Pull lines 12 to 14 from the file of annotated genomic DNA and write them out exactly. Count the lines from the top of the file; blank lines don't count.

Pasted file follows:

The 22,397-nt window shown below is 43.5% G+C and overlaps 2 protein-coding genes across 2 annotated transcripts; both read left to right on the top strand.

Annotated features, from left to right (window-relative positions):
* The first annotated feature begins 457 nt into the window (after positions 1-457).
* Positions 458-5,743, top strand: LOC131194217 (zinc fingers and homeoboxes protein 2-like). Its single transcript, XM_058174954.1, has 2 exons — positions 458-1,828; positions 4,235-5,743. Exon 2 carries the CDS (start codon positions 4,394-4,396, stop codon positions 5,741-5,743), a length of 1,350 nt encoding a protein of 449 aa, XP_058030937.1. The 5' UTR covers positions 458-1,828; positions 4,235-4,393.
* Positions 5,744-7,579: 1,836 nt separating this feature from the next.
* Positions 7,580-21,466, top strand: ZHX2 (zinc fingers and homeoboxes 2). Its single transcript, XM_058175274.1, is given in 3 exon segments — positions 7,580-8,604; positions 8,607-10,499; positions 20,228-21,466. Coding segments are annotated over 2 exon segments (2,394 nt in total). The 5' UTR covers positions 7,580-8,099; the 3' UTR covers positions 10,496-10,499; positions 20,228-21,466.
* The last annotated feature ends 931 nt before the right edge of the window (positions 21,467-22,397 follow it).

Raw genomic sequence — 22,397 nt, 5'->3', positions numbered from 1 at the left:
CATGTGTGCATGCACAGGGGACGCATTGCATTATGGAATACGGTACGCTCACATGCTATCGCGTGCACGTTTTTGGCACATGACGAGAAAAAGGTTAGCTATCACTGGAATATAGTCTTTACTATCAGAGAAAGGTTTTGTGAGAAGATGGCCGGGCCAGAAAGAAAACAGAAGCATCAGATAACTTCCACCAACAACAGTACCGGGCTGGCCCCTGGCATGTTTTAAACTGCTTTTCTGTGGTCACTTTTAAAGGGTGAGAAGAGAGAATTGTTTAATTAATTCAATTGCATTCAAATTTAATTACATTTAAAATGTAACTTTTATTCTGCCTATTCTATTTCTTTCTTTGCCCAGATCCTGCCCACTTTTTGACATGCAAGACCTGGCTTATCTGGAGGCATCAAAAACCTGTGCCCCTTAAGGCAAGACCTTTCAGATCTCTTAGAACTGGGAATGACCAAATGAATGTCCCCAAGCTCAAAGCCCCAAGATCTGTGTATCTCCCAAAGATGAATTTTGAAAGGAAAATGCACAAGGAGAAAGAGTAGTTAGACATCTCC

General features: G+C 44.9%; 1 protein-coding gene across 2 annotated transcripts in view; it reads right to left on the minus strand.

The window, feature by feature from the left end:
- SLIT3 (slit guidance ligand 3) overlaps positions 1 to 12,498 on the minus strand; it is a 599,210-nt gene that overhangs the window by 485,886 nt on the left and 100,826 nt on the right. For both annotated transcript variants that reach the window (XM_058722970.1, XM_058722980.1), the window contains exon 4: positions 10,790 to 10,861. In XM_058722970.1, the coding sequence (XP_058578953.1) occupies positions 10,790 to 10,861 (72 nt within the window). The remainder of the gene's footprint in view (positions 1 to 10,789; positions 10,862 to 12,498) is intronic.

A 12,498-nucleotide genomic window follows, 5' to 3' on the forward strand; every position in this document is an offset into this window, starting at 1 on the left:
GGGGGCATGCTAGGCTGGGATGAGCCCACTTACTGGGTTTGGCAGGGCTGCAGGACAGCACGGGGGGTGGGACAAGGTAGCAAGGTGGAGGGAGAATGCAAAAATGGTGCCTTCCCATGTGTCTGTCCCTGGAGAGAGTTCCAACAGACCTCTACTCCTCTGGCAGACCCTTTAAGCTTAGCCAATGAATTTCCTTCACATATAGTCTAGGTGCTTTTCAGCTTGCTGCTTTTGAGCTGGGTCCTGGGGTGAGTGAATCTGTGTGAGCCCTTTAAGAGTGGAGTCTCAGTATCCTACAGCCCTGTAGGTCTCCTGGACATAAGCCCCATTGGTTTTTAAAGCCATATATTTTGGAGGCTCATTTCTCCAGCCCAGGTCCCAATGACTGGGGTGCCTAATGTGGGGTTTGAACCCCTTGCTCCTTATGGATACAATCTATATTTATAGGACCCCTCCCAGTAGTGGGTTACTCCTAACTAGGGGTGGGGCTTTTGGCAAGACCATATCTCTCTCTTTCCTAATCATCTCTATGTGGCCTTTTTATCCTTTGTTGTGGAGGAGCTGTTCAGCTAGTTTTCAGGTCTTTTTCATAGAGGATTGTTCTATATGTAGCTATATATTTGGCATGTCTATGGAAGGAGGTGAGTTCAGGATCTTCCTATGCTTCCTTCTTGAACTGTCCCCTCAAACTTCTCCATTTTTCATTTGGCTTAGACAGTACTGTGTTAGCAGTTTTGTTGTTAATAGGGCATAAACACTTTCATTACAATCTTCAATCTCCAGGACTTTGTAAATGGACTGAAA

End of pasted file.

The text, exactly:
- SLIT3 (slit guidance ligand 3) overlaps positions 1 to 12,498 on the minus strand; it is a 599,210-nt gene that overhangs the window by 485,886 nt on the left and 100,826 nt on the right. For both annotated transcript variants that reach the window (XM_058722970.1, XM_058722980.1), the window contains exon 4: positions 10,790 to 10,861. In XM_058722970.1, the coding sequence (XP_058578953.1) occupies positions 10,790 to 10,861 (72 nt within the window). The remainder of the gene's footprint in view (positions 1 to 10,789; positions 10,862 to 12,498) is intronic.

A 12,498-nucleotide genomic window follows, 5' to 3' on the forward strand; every position in this document is an offset into this window, starting at 1 on the left:
GGGGGCATGCTAGGCTGGGATGAGCCCACTTACTGGGTTTGGCAGGGCTGCAGGACAGCACGGGGGGTGGGACAAGGTAGCAAGGTGGAGGGAGAATGCAAAAATGGTGCCTTCCCATGTGTCTGTCCCTGGAGAGAGTTCCAACAGACCTCTACTCCTCTGGCAGACCCTTTAAGCTTAGCCAATGAATTTCCTTCACATATAGTCTAGGTGCTTTTCAGCTTGCTGCTTTTGAGCTGGGTCCTGGGGTGAGTGAATCTGTGTGAGCCCTTTAAGAGTGGAGTCTCAGTATCCTACAGCCCTGTAGGTCTCCTGGACATAAGCCCCATTGGTTTTTAAAGCCATATATTTTGGAGGCTCATTTCTCCAGCCCAGGTCCCAATGACTGGGGTGCCTAATGTGGGGTTTGAACCCCTTGCTCCTTATGGATACAATCTATATTTATAGGACCCCTCCCAGTAGTGGGTTACTCCTAACTAGGGGTGGGGCTTTTGGCAAGACCATATCTCTCTCTTTCCTAATCATCTCTATGTGGCCTTTTTATCCTTTGTTGTGGAGGAGCTGTTCAGCTAGTTTTCAGGTCTTTTTCATAGAGGATTGTTCTATATGTAGCTATATATTTGGCATGTCTATGGAAGGAGGTGAGTTCAGGATCTTCCTATGCTTCCTTCTTGAACTGTCCCCTCAAACTTCTCCATTTTTCATTTGGCTTAGACAGTACTGTGTTAGCAGTTTTGTTGTTAATAGGGCATAAACACTTTCATTACAATCTTCAATCTCCAGGACTTTGTAAATGGACTGAAA